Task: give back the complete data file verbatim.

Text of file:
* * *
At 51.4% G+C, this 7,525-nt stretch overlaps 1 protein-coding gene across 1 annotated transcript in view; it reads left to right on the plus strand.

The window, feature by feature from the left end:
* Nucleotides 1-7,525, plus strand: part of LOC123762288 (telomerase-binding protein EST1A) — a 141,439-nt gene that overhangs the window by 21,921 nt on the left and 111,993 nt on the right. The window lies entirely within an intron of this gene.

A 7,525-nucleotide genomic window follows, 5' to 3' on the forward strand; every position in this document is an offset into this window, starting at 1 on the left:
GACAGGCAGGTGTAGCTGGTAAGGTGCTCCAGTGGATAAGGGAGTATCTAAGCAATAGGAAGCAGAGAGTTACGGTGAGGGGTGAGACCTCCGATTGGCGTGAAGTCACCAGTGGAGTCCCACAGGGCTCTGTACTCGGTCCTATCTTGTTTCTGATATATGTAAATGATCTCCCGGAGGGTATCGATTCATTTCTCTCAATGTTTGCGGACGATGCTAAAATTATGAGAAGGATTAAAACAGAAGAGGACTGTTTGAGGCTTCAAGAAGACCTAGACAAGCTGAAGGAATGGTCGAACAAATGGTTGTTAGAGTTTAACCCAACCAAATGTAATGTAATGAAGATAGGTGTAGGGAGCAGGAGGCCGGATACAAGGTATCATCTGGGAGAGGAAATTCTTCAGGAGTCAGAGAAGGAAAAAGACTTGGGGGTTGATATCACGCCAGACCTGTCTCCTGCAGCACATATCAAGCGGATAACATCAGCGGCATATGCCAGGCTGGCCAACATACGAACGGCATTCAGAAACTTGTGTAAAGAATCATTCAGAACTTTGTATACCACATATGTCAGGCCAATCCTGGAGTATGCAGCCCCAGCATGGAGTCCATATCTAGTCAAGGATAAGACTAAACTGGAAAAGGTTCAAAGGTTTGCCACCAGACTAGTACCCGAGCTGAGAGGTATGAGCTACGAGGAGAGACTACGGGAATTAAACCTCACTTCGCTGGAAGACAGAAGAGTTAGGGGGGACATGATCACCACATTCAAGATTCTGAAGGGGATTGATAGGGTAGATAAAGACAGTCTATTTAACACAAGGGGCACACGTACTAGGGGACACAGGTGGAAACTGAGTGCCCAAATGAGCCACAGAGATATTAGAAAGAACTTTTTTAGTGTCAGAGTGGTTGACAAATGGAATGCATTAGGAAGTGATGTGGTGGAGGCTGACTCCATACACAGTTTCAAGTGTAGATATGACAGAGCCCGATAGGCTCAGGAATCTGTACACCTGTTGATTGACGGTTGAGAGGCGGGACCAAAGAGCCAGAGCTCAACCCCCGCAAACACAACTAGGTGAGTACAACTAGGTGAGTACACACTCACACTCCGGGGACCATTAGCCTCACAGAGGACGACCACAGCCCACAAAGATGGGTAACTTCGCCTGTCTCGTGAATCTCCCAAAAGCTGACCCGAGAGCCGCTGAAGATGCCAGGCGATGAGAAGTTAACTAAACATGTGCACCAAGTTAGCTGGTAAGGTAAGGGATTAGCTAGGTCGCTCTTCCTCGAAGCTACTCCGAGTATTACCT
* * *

At 51.4% G+C, this 7,525-nt stretch overlaps 1 protein-coding gene across 1 annotated transcript in view; it reads left to right on the plus strand.

The window, feature by feature from the left end:
* Nucleotides 1-7,525, plus strand: part of LOC123762288 (telomerase-binding protein EST1A) — a 141,439-nt gene that overhangs the window by 21,921 nt on the left and 111,993 nt on the right. The window lies entirely within an intron of this gene.

A 7,525-nucleotide genomic window follows, 5' to 3' on the forward strand; every position in this document is an offset into this window, starting at 1 on the left:
GACAGGCAGGTGTAGCTGGTAAGGTGCTCCAGTGGATAAGGGAGTATCTAAGCAATAGGAAGCAGAGAGTTACGGTGAGGGGTGAGACCTCCGATTGGCGTGAAGTCACCAGTGGAGTCCCACAGGGCTCTGTACTCGGTCCTATCTTGTTTCTGATATATGTAAATGATCTCCCGGAGGGTATCGATTCATTTCTCTCAATGTTTGCGGACGATGCTAAAATTATGAGAAGGATTAAAACAGAAGAGGACTGTTTGAGGCTTCAAGAAGACCTAGACAAGCTGAAGGAATGGTCGAACAAATGGTTGTTAGAGTTTAACCCAACCAAATGTAATGTAATGAAGATAGGTGTAGGGAGCAGGAGGCCGGATACAAGGTATCATCTGGGAGAGGAAATTCTTCAGGAGTCAGAGAAGGAAAAAGACTTGGGGGTTGATATCACGCCAGACCTGTCTCCTGCAGCACATATCAAGCGGATAACATCAGCGGCATATGCCAGGCTGGCCAACATACGAACGGCATTCAGAAACTTGTGTAAAGAATCATTCAGAACTTTGTATACCACATATGTCAGGCCAATCCTGGAGTATGCAGCCCCAGCATGGAGTCCATATCTAGTCAAGGATAAGACTAAACTGGAAAAGGTTCAAAGGTTTGCCACCAGACTAGTACCCGAGCTGAGAGGTATGAGCTACGAGGAGAGACTACGGGAATTAAACCTCACTTCGCTGGAAGACAGAAGAGTTAGGGGGGACATGATCACCACATTCAAGATTCTGAAGGGGATTGATAGGGTAGATAAAGACAGTCTATTTAACACAAGGGGCACACGTACTAGGGGACACAGGTGGAAACTGAGTGCCCAAATGAGCCACAGAGATATTAGAAAGAACTTTTTTAGTGTCAGAGTGGTTGACAAATGGAATGCATTAGGAAGTGATGTGGTGGAGGCTGACTCCATACACAGTTTCAAGTGTAGATATGACAGAGCCCGATAGGCTCAGGAATCTGTACACCTGTTGATTGACGGTTGAGAGGCGGGACCAAAGAGCCAGAGCTCAACCCCCGCAAACACAACTAGGTGAGTACAACTAGGTGAGTACACACTCACACTCCGGGGACCATTAGCCTCACAGAGGACGACCACAGCCCACAAAGATGGGTAACTTCGCCTGTCTCGTGAATCTCCCAAAAGCTGACCCGAGAGCCGCTGAAGATGCCAGGCGATGAGAAGTTAACTAAACATGTGCACCAAGTTAGCTGGTAAGGTAAGGGATTAGCTAGGTCGCTCTTCCTCGAAGCTACTCCGAGTATTACCT